DIRECTED BY: Dario Argento
PLOT: A pianist witnesses the brutal murder of a psychic and becomes obsessed with
tracking down the killer, even though everyone he associates with is being slaughtered.
WHY IT WON’T MAKE THE LIST: Not quite weird enough. Deep Red flirts with the irrational, but at this stage of his career director Argento hadn’t fully committed to the bizarre yet.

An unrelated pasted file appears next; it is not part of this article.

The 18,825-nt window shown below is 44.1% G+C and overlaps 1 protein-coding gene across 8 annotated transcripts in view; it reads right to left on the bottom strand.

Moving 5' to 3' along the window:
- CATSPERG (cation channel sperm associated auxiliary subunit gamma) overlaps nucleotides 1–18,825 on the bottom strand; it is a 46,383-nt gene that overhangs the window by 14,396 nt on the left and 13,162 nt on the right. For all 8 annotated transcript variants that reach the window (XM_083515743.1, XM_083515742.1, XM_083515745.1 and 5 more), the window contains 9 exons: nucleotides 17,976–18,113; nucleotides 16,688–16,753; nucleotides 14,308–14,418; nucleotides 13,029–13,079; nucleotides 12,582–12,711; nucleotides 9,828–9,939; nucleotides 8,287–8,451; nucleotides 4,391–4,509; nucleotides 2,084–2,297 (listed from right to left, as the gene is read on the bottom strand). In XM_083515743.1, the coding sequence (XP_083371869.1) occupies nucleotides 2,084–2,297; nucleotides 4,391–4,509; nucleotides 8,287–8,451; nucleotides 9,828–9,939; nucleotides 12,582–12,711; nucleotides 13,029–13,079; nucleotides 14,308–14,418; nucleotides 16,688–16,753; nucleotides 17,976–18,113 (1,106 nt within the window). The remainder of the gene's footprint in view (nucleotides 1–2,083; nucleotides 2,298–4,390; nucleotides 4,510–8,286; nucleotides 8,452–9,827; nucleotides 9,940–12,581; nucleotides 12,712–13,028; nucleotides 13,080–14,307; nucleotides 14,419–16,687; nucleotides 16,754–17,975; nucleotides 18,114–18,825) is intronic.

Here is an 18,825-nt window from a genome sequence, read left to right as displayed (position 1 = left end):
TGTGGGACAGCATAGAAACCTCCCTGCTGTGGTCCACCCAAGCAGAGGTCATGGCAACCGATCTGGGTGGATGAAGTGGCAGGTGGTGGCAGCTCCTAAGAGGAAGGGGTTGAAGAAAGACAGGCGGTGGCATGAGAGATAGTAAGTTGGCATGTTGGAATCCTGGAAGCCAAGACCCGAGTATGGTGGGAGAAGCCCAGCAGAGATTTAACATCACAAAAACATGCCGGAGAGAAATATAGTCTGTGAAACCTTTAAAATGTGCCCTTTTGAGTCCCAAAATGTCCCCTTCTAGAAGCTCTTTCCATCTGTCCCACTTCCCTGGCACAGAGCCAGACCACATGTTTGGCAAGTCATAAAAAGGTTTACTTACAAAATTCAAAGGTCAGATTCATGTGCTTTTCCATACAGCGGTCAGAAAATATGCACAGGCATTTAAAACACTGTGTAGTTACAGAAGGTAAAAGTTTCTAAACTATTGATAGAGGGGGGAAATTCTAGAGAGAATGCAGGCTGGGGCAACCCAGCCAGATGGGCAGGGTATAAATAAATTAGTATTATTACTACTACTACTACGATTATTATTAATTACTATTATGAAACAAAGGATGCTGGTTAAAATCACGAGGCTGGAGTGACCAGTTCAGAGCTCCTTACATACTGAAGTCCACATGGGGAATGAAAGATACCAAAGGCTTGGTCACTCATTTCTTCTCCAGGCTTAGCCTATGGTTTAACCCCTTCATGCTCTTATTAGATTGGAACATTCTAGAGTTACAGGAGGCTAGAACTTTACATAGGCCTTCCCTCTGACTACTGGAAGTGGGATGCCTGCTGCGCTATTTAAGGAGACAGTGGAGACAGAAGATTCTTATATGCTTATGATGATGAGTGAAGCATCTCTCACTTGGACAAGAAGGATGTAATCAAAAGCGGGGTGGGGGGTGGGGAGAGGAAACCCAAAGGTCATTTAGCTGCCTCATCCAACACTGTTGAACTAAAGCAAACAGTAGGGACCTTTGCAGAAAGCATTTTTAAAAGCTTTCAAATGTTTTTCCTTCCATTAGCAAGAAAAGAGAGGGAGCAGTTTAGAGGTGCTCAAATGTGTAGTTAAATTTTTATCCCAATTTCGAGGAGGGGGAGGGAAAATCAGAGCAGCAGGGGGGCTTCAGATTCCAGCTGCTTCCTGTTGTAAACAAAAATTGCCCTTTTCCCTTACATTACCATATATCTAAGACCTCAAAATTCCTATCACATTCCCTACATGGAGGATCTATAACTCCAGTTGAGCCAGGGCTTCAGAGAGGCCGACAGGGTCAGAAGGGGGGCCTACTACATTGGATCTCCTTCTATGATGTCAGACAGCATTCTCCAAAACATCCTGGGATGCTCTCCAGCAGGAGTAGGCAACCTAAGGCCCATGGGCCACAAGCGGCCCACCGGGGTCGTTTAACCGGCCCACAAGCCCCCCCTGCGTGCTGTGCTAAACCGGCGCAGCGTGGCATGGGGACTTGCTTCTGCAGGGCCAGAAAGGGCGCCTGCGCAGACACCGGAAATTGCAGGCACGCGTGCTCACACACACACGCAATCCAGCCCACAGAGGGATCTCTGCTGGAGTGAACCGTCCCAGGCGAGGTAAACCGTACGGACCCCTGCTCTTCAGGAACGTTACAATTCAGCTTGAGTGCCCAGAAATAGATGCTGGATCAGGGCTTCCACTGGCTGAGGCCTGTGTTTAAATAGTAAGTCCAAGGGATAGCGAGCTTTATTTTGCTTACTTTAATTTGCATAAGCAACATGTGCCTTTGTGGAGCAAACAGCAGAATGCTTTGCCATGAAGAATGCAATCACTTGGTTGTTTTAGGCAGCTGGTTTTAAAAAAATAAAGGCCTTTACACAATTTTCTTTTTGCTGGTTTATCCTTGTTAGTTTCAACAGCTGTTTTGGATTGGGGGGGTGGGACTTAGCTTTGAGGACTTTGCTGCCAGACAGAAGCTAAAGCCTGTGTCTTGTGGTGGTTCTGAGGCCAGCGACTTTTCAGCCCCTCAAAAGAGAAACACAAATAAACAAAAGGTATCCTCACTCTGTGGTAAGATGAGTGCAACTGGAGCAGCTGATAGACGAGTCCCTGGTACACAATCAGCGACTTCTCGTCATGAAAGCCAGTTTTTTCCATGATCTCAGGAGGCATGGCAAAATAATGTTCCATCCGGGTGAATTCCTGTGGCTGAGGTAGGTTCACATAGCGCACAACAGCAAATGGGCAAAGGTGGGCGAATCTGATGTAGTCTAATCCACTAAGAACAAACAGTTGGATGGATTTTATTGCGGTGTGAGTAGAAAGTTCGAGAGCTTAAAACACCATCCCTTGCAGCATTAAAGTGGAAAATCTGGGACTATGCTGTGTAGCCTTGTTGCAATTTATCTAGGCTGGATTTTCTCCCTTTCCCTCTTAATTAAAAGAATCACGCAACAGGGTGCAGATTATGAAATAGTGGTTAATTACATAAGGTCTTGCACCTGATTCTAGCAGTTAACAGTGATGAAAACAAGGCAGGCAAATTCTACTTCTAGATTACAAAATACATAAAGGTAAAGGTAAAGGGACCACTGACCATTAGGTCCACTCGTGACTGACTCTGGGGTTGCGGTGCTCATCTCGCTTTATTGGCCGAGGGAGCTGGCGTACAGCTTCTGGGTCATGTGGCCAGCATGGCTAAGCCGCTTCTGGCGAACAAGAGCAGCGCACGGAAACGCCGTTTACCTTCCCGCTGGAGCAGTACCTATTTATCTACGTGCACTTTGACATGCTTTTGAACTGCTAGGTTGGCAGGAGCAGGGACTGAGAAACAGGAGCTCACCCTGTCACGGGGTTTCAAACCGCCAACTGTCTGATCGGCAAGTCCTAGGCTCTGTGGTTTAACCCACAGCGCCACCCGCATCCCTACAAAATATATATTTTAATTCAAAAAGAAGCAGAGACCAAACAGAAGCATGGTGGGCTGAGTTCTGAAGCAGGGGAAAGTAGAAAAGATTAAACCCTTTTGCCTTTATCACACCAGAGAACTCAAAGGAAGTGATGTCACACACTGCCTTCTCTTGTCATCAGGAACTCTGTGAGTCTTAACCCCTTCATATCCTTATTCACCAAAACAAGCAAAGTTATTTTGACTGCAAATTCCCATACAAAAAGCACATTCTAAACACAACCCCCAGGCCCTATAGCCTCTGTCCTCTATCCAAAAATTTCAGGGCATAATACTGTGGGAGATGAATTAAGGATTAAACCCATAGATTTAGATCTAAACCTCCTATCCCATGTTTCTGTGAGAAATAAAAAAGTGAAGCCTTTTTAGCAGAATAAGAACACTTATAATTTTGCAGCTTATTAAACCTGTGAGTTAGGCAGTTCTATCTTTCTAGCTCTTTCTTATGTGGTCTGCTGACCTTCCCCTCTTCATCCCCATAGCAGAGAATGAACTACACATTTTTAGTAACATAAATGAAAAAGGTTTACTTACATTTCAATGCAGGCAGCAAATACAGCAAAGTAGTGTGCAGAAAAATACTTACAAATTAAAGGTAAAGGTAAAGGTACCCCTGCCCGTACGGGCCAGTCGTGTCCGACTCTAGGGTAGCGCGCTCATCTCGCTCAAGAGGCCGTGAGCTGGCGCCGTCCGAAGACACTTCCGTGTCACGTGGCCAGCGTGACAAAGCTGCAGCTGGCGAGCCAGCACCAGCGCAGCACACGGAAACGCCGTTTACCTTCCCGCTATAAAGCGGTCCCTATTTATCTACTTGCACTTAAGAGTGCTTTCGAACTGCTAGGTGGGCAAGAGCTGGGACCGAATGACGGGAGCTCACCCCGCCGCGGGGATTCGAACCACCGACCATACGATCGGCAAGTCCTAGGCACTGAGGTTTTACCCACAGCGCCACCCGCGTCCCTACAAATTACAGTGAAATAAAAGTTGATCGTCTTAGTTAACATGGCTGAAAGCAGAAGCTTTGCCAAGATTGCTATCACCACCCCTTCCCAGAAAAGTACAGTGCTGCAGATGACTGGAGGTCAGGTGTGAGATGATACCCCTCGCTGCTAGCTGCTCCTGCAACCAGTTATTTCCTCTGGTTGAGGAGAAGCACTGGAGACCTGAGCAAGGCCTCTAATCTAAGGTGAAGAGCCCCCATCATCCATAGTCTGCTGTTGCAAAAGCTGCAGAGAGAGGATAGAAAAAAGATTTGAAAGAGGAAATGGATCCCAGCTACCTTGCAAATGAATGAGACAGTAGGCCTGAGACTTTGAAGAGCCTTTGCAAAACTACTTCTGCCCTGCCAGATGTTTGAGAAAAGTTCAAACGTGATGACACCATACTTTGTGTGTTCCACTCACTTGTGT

COMMENTS: Previous to Deep Red, Dario Argento had made three stylish, well-regarded gialli (for those unfamiliar with the Italian giallo genre, imagine a slasher movie with an actual whodunnit plot and a near-Gothic atmosphere, and add bad dubbing). With Deep Red, the director turned up the style meter several notches, and pushed further into his own esoteric brand of the fantastique: the Expressionist flowers that bloom in Suspiria grow from the blood spilled in Deep Red. Still pitched as a traditional mystery, Deep Red does not abandon the primacy of plot, but the story becomes so convoluted, and makes so many concessions to atmosphere, that it begins to bear hallmarks of weirdness. The film begins with a shadow-play prologue that reenacts a Yuletide murder, then segues into a parapsychology conference held inside a scarlet-cloaked opera house. A panel of experts discuss telepathy in zebras (!) and then introduce a psychic, who senses the presence of an evil soul in the audience. During her subsequent brutal murder, a pianist played David Hemmings witnesses the murderer leaving the scene of the crime and becomes obsessed with tracking down the killer (who strikes again several times). Although the tale is intricately constructed and the resolution itself “makes sense,” the movie takes fairly arbitrary steps in its quest for closure. Drive-in film critic Joe Bob Briggs used to have a saying, “this movie has so much plot it’s like it doesn’t have any plot at all,” an adage that fits Deep Red perfectly. The story takes leaps that aren’t always clear to the viewer. Barely introduced to each other at the scene of the crime, Hemmings and a female photographer (Nicolodi) suddenly begin working as a team to investigate the murder. Hemmings is constantly following up on obscure clues, Continue reading CAPSULE: DEEP RED [PROFONDO ROSSO] (1975)